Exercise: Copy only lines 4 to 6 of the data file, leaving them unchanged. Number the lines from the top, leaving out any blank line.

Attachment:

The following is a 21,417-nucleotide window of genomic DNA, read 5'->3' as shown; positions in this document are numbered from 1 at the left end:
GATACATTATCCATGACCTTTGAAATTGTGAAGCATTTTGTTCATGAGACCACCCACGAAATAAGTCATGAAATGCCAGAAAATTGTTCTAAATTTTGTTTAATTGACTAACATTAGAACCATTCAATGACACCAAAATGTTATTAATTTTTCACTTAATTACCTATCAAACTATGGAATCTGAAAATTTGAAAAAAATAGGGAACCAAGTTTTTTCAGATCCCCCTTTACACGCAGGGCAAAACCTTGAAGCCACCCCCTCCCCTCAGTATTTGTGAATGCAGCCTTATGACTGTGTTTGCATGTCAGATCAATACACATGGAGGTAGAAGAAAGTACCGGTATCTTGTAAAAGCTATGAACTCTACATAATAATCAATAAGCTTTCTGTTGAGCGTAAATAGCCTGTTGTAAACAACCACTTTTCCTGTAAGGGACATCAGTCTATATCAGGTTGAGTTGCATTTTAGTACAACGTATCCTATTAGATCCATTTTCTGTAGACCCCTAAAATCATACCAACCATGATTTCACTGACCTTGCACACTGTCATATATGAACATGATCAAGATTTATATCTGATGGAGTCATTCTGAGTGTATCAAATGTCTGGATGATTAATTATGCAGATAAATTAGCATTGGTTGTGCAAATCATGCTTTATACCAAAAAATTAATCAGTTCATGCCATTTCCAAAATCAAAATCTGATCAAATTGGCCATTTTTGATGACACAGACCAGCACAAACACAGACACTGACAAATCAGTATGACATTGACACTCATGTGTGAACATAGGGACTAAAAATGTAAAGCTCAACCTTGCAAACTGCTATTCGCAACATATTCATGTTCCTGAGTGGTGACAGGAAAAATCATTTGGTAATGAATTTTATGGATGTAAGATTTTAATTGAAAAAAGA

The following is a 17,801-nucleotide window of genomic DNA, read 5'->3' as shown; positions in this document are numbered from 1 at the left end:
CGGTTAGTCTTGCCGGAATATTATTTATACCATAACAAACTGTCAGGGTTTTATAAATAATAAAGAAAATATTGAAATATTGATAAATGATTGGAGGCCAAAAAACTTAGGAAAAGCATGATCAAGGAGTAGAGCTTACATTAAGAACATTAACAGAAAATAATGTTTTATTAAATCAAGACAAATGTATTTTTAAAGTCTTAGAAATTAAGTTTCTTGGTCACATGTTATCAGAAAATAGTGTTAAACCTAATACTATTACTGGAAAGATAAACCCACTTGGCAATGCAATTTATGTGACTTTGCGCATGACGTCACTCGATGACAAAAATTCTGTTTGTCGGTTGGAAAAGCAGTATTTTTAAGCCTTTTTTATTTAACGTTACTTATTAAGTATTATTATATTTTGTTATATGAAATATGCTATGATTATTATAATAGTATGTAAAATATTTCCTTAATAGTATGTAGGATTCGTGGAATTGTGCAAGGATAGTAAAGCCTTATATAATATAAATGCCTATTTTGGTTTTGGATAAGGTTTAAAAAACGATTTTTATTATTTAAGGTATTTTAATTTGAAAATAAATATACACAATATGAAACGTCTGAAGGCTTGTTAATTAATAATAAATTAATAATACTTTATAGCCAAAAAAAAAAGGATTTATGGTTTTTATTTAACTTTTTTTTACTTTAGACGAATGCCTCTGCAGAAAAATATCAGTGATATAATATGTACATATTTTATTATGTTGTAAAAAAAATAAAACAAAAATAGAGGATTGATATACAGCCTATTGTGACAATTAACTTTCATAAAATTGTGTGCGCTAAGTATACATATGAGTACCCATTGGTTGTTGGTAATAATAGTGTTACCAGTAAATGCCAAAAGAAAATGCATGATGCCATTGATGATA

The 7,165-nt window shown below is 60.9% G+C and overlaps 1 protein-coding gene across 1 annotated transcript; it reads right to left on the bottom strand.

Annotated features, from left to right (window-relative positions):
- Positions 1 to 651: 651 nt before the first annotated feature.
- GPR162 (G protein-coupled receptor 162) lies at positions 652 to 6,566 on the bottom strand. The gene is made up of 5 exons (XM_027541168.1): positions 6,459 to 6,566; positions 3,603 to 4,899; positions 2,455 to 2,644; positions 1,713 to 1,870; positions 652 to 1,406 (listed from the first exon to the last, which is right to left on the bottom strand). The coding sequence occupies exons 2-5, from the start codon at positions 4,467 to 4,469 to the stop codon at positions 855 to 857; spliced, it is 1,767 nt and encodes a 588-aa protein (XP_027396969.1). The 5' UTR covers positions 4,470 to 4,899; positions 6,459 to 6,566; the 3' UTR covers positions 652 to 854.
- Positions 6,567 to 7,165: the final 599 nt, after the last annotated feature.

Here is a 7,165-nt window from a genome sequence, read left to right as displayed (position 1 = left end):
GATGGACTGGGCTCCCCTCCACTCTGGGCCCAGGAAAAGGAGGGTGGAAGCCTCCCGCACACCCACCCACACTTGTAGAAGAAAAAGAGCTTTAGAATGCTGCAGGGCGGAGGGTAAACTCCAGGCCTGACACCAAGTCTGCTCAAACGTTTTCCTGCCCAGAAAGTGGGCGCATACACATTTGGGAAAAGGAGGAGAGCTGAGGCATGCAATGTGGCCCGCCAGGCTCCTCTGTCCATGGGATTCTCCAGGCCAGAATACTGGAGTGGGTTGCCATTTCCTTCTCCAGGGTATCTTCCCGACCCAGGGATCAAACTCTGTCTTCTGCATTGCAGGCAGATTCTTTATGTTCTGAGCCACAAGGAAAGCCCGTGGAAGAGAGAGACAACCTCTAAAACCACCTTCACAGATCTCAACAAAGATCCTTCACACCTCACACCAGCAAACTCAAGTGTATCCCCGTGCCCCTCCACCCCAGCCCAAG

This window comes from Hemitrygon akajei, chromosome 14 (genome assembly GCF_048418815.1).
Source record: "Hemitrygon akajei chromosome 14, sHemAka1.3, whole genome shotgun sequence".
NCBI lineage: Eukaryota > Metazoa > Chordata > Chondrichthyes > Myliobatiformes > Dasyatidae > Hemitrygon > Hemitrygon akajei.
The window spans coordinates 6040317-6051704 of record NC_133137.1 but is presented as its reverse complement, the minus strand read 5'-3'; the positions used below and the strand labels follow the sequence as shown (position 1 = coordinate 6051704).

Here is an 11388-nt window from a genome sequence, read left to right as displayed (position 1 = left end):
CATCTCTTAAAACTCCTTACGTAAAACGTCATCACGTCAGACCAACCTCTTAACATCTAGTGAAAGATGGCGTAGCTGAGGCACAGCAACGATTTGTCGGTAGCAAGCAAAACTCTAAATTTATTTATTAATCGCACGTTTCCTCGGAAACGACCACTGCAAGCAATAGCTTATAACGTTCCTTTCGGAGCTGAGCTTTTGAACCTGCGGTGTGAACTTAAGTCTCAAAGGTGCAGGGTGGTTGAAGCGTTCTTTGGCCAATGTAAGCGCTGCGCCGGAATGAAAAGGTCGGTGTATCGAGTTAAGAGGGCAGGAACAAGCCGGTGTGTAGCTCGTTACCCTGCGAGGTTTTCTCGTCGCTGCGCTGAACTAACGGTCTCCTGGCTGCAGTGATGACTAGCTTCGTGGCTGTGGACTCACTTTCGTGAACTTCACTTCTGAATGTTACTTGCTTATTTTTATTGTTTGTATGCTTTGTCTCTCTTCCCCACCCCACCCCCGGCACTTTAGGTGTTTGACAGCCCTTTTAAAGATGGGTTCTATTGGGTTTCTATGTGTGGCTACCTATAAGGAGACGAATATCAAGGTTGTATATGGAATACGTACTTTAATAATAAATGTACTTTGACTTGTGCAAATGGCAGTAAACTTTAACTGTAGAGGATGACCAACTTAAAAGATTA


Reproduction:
CGGTTAGTCTTGCCGGAATATTATTTATACCATAACAAACTGTCAGGGTTTTATAAATAATAAAGAAAATATTGAAATATTGATAAATGATTGGAGGCCAAAAAACTTAGGAAAAGCATGATCAAGGAGTAGAGCTTACATTAAGAACATTAACAGAAAATAATGTTTTATTAAATCAAGACAAATGTATTTTTAAAGTCTTAGAAATTAAGTTTCTTGGTCACATGTTATCAGAAAATAGTGTTAAACCTAATACTATTACTGGAAAGATAAACCCACTTGGCAATGCAATTTATGTGACTTTGCGCATGACGTCACTCGATGACAAAAATTCTGTTTGTCGGTTGGAAAAGCAGTATTTTTAAGCCTTTTTTATTTAACGTTACTTATTAAGTATTATTATATTTTGTTATATGAAATATGCTATGATTATTATAATAGTATGTAAAATATTTCCTTAATAGTATGTAGGATTCGTGGAATTGTGCAAGGATAGTAAAGCCTTATATAATATAAATGCCTATTTTGGTTTTGGATAAGGTTTAAAAAACGATTTTTATTATTTAAGGTATTTTAATTTGAAAATAAATATACACAATATGAAACGTCTGAAGGCTTGTTAATTAATAATAAATTAATAATACTTTATAGCCAAAAAAAAAAGGATTTATGGTTTTTATTTAACTTTTTTTTACTTTAGACGAATGCCTCTGCAGAAAAATATCAGTGATATAATATGTACATATTTTATTATGTTGTAAAAAAAATAAAACAAAAATAGAGGATTGATATACAGCCTATTGTGACAATTAACTTTCATAAAATTGTGTGCGCTAAGTATACATATGAGTACCCATTGGTTGTTGGTAATAATAGTGTTACCAGTAAATGCCAAAAGAAAATGCATGATGCCATTGATGATA

The 7,165-nt window shown below is 60.9% G+C and overlaps 1 protein-coding gene across 1 annotated transcript; it reads right to left on the bottom strand.

Annotated features, from left to right (window-relative positions):